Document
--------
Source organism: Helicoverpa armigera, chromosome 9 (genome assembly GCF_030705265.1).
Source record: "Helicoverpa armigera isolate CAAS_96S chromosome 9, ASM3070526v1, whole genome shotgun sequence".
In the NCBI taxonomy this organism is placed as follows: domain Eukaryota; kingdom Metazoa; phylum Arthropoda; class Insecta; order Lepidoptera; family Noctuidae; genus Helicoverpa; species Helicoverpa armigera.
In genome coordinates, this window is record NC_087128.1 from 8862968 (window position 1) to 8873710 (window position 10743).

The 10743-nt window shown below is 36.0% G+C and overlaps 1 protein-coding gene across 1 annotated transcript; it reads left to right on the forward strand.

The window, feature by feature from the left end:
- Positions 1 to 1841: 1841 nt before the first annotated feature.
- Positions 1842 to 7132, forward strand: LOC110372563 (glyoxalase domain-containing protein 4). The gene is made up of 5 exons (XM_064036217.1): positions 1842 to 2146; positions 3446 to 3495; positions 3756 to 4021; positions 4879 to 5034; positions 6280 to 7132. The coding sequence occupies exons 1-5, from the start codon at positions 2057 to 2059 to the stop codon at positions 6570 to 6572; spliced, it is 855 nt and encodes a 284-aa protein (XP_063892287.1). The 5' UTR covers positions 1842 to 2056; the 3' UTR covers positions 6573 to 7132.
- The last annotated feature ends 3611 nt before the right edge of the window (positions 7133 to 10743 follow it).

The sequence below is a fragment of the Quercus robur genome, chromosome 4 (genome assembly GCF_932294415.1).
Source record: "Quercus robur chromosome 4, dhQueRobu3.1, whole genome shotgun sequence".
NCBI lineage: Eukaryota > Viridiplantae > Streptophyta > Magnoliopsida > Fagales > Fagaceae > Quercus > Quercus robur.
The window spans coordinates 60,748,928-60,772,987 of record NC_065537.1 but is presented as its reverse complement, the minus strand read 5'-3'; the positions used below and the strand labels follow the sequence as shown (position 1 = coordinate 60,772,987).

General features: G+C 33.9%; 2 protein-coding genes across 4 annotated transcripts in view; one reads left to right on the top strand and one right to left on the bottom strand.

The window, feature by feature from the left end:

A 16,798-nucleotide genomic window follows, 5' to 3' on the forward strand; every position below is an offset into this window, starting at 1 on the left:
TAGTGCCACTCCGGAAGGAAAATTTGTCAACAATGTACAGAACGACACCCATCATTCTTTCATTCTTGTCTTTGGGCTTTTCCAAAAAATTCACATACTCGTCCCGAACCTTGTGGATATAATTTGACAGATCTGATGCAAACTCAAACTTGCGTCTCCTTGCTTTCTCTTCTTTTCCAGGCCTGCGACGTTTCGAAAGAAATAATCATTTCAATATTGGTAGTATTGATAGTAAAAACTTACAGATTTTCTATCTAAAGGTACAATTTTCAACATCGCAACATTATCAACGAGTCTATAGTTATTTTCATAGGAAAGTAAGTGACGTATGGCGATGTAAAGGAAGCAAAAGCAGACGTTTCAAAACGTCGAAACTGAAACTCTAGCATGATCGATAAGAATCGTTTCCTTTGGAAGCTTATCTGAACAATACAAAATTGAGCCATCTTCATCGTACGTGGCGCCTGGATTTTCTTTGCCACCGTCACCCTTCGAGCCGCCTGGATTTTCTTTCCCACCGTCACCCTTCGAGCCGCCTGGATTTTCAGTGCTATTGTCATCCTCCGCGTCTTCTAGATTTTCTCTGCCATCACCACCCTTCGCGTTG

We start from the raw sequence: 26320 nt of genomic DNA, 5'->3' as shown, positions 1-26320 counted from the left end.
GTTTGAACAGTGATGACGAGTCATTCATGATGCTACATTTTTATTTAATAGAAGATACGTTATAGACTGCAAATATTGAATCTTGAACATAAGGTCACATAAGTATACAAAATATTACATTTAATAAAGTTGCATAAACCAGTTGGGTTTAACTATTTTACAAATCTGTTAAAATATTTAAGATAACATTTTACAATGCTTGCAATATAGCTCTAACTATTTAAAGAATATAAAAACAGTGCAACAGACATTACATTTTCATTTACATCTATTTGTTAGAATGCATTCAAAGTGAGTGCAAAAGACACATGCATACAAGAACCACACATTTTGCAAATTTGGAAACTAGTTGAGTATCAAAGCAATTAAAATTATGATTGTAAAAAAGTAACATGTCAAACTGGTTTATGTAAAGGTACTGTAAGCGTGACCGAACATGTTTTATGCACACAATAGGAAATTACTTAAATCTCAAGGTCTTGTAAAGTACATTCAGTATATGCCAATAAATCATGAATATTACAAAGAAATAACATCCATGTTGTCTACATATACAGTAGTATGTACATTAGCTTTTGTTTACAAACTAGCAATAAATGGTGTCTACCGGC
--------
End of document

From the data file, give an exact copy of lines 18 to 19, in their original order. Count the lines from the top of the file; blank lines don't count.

We start from the raw sequence: 26320 nt of genomic DNA, 5'->3' as shown, positions 1-26320 counted from the left end.
GTTTGAACAGTGATGACGAGTCATTCATGATGCTACATTTTTATTTAATAGAAGATACGTTATAGACTGCAAATATTGAATCTTGAACATAAGGTCACATAAGTATACAAAATATTACATTTAATAAAGTTGCATAAACCAGTTGGGTTTAACTATTTTACAAATCTGTTAAAATATTTAAGATAACATTTTACAATGCTTGCAATATAGCTCTAACTATTTAAAGAATATAAAAACAGTGCAACAGACATTACATTTTCATTTACATCTATTTGTTAGAATGCATTCAAAGTGAGTGCAAAAGACACATGCATACAAGAACCACACATTTTGCAAATTTGGAAACTAGTTGAGTATCAAAGCAATTAAAATTATGATTGTAAAAAAGTAACATGTCAAACTGGTTTATGTAAAGGTACTGTAAGCGTGACCGAACATGTTTTATGCACACAATAGGAAATTACTTAAATCTCAAGGTCTTGTAAAGTACATTCAGTATATGCCAATAAATCATGAATATTACAAAGAAATAACATCCATGTTGTCTACATATACAGTAGTATGTACATTAGCTTTTGTTTACAAACTAGCAATAAATGGTGTCTACCGGC